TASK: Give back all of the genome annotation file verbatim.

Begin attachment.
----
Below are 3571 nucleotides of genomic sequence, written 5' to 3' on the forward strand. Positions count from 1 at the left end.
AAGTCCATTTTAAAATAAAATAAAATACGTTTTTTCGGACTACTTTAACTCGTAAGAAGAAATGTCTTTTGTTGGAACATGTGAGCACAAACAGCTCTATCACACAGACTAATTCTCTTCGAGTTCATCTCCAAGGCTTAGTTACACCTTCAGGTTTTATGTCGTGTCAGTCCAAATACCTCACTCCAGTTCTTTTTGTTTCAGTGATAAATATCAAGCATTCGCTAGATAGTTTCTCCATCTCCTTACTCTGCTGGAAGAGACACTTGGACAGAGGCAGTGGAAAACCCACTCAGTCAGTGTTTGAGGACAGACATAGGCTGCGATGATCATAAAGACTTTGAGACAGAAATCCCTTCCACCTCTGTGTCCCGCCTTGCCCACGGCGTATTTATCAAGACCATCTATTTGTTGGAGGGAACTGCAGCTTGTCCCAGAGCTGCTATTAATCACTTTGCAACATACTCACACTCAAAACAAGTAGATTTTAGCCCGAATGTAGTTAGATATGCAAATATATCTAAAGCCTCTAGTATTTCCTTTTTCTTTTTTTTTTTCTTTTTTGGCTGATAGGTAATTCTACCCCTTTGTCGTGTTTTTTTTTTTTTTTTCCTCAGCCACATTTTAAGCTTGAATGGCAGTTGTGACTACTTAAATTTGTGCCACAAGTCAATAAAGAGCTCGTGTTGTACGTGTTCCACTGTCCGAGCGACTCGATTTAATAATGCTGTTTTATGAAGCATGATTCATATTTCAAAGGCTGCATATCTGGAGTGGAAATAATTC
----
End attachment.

Below are 3571 nucleotides of genomic sequence, written 5' to 3' on the forward strand. Positions count from 1 at the left end.
AAGTCCATTTTAAAATAAAATAAAATACGTTTTTTCGGACTACTTTAACTCGTAAGAAGAAATGTCTTTTGTTGGAACATGTGAGCACAAACAGCTCTATCACACAGACTAATTCTCTTCGAGTTCATCTCCAAGGCTTAGTTACACCTTCAGGTTTTATGTCGTGTCAGTCCAAATACCTCACTCCAGTTCTTTTTGTTTCAGTGATAAATATCAAGCATTCGCTAGATAGTTTCTCCATCTCCTTACTCTGCTGGAAGAGACACTTGGACAGAGGCAGTGGAAAACCCACTCAGTCAGTGTTTGAGGACAGACATAGGCTGCGATGATCATAAAGACTTTGAGACAGAAATCCCTTCCACCTCTGTGTCCCGCCTTGCCCACGGCGTATTTATCAAGACCATCTATTTGTTGGAGGGAACTGCAGCTTGTCCCAGAGCTGCTATTAATCACTTTGCAACATACTCACACTCAAAACAAGTAGATTTTAGCCCGAATGTAGTTAGATATGCAAATATATCTAAAGCCTCTAGTATTTCCTTTTTCTTTTTTTTTTTCTTTTTTGGCTGATAGGTAATTCTACCCCTTTGTCGTGTTTTTTTTTTTTTTTTCCTCAGCCACATTTTAAGCTTGAATGGCAGTTGTGACTACTTAAATTTGTGCCACAAGTCAATAAAGAGCTCGTGTTGTACGTGTTCCACTGTCCGAGCGACTCGATTTAATAATGCTGTTTTATGAAGCATGATTCATATTTCAAAGGCTGCATATCTGGAGTGGAAATAATTC